Locals and tourists could see our frustration and gooberish ways as we searched for path openings/markers along the road. A couple of locals had us follow them back the way we came, claiming they knew where the beach was. These people took us for fools, oh the trickery and deception. We stopped, turned around, and headed back the way we came.

Dusk was falling and mosquitoes were biting. The humidity was scorching and our crave for accomplishment and reflection in nature was deranged. A little ironic but when has life ever made sense?

Two frustrated German girls stood stranded by their broken down car. We stopped. Hey! We had a German mechanic after all. We left Hendrik with the German girls to work on the car and told him to stay put as we explored the forest on either side of the road.

We had seen beautiful beaches through out the day:

A quick stop along our road trip
but still, no Emmagen.

We almost lost hope until...

By Golly!!!! We found the path. We pulled back the shrubbery hiding the narrow trail and leaped forward. We couldn't believe our very eyes. In a half-walk, half-jog , I let the green leaves and vines smack my legs and face as I stepped forward, eager - craving a sight as delicious as cheesecake, The forest cleared and...

Was that it?

A narrow stretch of white golden sand lay facing a calm grey ocean.

I stood there, perplexed. How could this be? We traveled all this way, had gotten bitten by thousands of mosquitoes and led astray by the locals. For what?

That's when it hit me. This beach, this simple and plain beach was exactly how it needed to look all along. It wasn't the destination that I was meant to find solace in but the journey. I had grown. I had changed. Australia gave me a reason to be adventurous, to travel with complete strangers and to learn how to live every experience as a life lesson granted upon me by my own thirst for challenge.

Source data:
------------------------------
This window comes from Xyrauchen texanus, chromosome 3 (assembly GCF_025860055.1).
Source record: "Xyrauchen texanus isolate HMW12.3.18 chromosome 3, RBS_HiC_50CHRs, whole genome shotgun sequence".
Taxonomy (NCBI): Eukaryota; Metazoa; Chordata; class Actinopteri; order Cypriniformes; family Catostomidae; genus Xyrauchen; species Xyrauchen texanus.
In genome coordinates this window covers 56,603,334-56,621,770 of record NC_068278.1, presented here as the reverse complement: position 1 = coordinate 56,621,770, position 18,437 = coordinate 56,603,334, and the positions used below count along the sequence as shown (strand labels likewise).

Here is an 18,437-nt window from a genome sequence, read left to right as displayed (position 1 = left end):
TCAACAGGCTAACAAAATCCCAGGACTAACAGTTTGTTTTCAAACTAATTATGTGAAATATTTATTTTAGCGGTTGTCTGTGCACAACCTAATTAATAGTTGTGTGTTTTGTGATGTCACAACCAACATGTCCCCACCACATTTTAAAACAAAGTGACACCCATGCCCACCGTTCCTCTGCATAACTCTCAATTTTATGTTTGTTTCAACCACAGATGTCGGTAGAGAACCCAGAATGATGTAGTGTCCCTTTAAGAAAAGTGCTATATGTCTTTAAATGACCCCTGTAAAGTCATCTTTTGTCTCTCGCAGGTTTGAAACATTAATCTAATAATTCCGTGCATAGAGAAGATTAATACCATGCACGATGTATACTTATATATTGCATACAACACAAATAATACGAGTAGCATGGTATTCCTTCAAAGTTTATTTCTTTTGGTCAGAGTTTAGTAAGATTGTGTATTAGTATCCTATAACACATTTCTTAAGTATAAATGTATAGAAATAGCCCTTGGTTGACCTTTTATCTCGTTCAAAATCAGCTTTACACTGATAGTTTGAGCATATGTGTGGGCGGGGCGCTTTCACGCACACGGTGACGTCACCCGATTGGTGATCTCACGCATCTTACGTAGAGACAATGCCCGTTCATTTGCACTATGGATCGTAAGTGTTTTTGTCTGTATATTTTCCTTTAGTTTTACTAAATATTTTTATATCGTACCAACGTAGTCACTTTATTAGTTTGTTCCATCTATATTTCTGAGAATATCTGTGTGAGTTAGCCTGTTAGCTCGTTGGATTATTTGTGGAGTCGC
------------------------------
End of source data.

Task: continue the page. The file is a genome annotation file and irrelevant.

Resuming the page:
We quickly walked back to the van as dusk enveloped the small beach behind us and the forest stretching ahead.

Where was the broken down car? The German girls? Most importantly - WHERE WAS HENDRIK -

Oh dear friend, please be alive.

We searched and searched and searched until we drove. We drove back the way we came, praying to pass him on the way. Our prayers were answered.

Hendrik and the German girls came rolling forward in the now-working sedan. Relief spread across Alex and my face as we spoke about our discovery of the mission-almost-impossible beach.

Our cars were idle and our spirits high....

"It's that F****** bird!" Alex screamed.

For a mere second we caught a glimpse of the rare species walk in front of our van and disappear into the thick forest.


We bolted out of the van and ran to the outskirts of the forest. We searched, squinting our eyes, trying to see between the trees. But it was too late. We had our moment. And just like that, the moment was gone but forever etched in our hearts and line of vision.

We did it. We saw the bird. We saw Emmagen Beach. We saw Daintree Rainforest.

Most importantly, we saw ourselves.

The endangered Cassowary Bird in the Daintree Rainforest

Sunday, 18 January 2015

Diving in Deep (The Great Barrier Reef)

The view of the sun setting from The Great Barrier Reef

December 11th - December 15th

Cool blue. Sun above. Nothing below.

Heart, adventure and a rebellious thirst to defy the laws of human nature.